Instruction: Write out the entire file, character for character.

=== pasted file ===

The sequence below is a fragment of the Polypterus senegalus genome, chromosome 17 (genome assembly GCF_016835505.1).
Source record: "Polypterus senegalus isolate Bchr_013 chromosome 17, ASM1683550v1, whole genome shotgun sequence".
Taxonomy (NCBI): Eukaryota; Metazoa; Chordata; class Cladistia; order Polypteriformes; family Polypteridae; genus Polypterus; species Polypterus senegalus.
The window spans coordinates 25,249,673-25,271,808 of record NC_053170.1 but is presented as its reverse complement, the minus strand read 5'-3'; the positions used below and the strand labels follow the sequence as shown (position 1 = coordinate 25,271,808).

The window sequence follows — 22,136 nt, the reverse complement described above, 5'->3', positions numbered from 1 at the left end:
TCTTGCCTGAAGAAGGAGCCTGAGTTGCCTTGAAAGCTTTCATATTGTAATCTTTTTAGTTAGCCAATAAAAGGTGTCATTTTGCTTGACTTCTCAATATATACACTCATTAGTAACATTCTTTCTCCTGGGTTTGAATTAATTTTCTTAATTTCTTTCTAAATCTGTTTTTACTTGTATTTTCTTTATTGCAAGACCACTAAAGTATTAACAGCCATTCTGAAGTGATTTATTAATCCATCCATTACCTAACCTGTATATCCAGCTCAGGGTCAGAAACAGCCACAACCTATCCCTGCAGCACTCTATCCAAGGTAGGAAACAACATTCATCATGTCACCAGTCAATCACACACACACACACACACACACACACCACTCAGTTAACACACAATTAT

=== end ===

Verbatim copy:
The sequence below is a fragment of the Polypterus senegalus genome, chromosome 17 (genome assembly GCF_016835505.1).
Source record: "Polypterus senegalus isolate Bchr_013 chromosome 17, ASM1683550v1, whole genome shotgun sequence".
Taxonomy (NCBI): Eukaryota; Metazoa; Chordata; class Cladistia; order Polypteriformes; family Polypteridae; genus Polypterus; species Polypterus senegalus.
The window spans coordinates 25,249,673-25,271,808 of record NC_053170.1 but is presented as its reverse complement, the minus strand read 5'-3'; the positions used below and the strand labels follow the sequence as shown (position 1 = coordinate 25,271,808).

The window sequence follows — 22,136 nt, the reverse complement described above, 5'->3', positions numbered from 1 at the left end:
TCTTGCCTGAAGAAGGAGCCTGAGTTGCCTTGAAAGCTTTCATATTGTAATCTTTTTAGTTAGCCAATAAAAGGTGTCATTTTGCTTGACTTCTCAATATATACACTCATTAGTAACATTCTTTCTCCTGGGTTTGAATTAATTTTCTTAATTTCTTTCTAAATCTGTTTTTACTTGTATTTTCTTTATTGCAAGACCACTAAAGTATTAACAGCCATTCTGAAGTGATTTATTAATCCATCCATTACCTAACCTGTATATCCAGCTCAGGGTCAGAAACAGCCACAACCTATCCCTGCAGCACTCTATCCAAGGTAGGAAACAACATTCATCATGTCACCAGTCAATCACACACACACACACACACACACACACCACTCAGTTAACACACAATTAT